Think Again, Get Your Act Together or Simply Pull Out of Somalia Now


What the hell are we doing in Somalia?

It has been proven yet again. Kenya’s Operation Linda Nchi  (Operation Protect the Nation) is untenable. A resoundingly humiliating fool’s errand if ever there was one. The time to withdraw the Kenya Defence Forces (KDF) from Somalia is long overdue. While President Uhuru Kenyatta inherited this military bumble of an operation in neighboring Somalia, under his leadership, the Kenya Army has been seriously humiliated with troops slain like sitting ducks. This operation has utterly failed to meet its objectives if there were any at all. Rather than protecting the country, vicious attacks inside the country have increased manifold. Kenya has faced over a hundred and thirty-five attacks since its ill-informed, ill-prepared and ill-executed and now, seemingly, insuperable military intervention in Somalia. One of the worst kind of bloodletting to have been experienced in Kenyan history. Yet, the most brutal and heinous of all was saved for our protectors inside Somalia. How can the Kenyan government protect its citizens when its army cannot fight? How can a country stand a chance to win in the field of battle when its troops are butchered and slaughtered mercilessly like defenseless lambs?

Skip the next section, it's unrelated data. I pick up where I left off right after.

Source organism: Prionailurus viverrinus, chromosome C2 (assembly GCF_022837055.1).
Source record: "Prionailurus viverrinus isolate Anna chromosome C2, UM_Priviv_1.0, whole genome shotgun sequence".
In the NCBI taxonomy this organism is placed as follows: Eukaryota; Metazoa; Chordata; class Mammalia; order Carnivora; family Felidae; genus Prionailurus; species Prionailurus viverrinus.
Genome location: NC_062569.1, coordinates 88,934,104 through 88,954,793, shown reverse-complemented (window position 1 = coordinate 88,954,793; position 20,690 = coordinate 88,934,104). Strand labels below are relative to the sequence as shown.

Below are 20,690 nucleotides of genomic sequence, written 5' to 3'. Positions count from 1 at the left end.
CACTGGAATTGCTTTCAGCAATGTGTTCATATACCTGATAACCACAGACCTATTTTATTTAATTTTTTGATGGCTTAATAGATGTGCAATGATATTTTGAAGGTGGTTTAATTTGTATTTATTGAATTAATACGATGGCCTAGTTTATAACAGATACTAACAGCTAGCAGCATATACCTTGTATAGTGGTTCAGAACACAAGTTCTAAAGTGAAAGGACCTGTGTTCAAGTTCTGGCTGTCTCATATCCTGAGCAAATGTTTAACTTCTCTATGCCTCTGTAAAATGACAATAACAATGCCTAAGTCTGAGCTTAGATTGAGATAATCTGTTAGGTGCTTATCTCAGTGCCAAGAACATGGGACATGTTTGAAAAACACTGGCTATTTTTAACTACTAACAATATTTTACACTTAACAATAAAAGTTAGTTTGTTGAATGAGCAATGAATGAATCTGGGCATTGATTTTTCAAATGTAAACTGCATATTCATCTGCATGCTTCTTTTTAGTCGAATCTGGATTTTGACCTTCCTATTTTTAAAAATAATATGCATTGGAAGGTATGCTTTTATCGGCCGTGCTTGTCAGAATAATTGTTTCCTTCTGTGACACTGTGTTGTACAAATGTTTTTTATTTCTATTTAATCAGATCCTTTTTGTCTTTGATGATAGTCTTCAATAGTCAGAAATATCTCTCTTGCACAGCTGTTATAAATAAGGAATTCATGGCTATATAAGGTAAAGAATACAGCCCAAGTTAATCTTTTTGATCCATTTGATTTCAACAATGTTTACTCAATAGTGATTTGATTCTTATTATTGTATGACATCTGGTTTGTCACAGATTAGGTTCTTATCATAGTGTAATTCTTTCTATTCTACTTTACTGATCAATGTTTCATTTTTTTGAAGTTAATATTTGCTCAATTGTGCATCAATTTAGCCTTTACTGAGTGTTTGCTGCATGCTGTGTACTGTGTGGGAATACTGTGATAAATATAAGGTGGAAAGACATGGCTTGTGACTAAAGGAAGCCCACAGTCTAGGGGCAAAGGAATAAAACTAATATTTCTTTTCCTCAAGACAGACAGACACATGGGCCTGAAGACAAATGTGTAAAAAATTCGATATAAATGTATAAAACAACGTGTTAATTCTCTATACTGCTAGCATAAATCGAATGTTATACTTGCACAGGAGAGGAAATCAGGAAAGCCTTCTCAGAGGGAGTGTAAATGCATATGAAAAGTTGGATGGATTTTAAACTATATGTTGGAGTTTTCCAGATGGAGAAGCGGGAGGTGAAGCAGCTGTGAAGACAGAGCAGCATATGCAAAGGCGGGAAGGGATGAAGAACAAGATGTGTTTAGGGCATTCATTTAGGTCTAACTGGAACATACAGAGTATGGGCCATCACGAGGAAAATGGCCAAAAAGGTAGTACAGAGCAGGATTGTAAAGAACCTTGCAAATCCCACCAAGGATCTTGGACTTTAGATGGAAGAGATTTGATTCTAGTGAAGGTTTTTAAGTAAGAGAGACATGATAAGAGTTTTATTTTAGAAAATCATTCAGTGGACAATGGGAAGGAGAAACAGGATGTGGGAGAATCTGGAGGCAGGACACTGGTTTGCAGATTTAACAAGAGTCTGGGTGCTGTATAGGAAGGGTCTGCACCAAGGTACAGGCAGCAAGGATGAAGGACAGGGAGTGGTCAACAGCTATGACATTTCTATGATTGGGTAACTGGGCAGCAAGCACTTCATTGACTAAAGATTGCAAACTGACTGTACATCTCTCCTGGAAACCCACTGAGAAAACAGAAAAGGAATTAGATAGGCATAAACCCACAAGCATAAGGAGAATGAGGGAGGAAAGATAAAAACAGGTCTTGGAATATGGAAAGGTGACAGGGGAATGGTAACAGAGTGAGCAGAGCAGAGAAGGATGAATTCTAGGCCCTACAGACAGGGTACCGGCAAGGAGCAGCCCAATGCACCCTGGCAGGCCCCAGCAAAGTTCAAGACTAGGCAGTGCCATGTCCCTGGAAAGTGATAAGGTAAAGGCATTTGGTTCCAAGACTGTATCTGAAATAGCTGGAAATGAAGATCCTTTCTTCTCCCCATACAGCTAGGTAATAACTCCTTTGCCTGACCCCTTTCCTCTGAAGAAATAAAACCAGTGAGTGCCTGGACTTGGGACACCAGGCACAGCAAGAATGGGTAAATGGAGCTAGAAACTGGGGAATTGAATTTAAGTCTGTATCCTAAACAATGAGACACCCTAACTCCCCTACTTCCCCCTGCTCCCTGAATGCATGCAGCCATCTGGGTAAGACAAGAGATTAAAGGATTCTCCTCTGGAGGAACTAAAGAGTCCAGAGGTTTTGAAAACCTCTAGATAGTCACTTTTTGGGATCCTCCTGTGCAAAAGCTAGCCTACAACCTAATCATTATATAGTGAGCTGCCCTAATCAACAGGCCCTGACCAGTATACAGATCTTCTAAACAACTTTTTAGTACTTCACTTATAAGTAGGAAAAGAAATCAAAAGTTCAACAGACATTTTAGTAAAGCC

In the face of their encounter with the war-hardened and ideologically-drilled and highly motivated enemy, our KDF boys look like ill-trained and confused recruits who would rather be anywhere else than their besieged military camps in Somalia. A clip of Al Shaabab propaganda footage makes one wonder who the ragtag army in this latest ignominious specter was; us or them? That the Kenya Army has been caught flat-footed for the second time running speaks volumes about our commanders’ ranking ineptitude and misplaced complacency. Both the military and political leadership has failed terribly and stinks to the high heavens. Yet, I haven’t seen any resignations, or well-weighed statements of accountability, not necessarily culpability here as that would to expect too much of them. Rather, all that one gets is empty bravado and callous appeals to near-inexistent Kenyan nationalism;the Kenya Air Force and the Kenya Army, are undertaking an intensive pacification … our soldiers repulsed the terrorists who had tried to access … camp using a suicide vehicle. But wait! Isn’t this the same old story that we were told when the Al Shabaab first struck a KDF camp in El-Adde on 15th January 2016? Why should Kenyans believe its government and senior military officers after a second humiliation similar, down to the very last detail and date, to the first major El-Adde attack, this time in the Kenya military camp in Kulbiyow (Lower Jubba) on 27th January 2017? And, shamelessly, a spokesman for the Kenya Army came out to attribute this grievous humiliation and seeming defeat to the enemy’s elaborate propaganda machine. This is ranking bunk.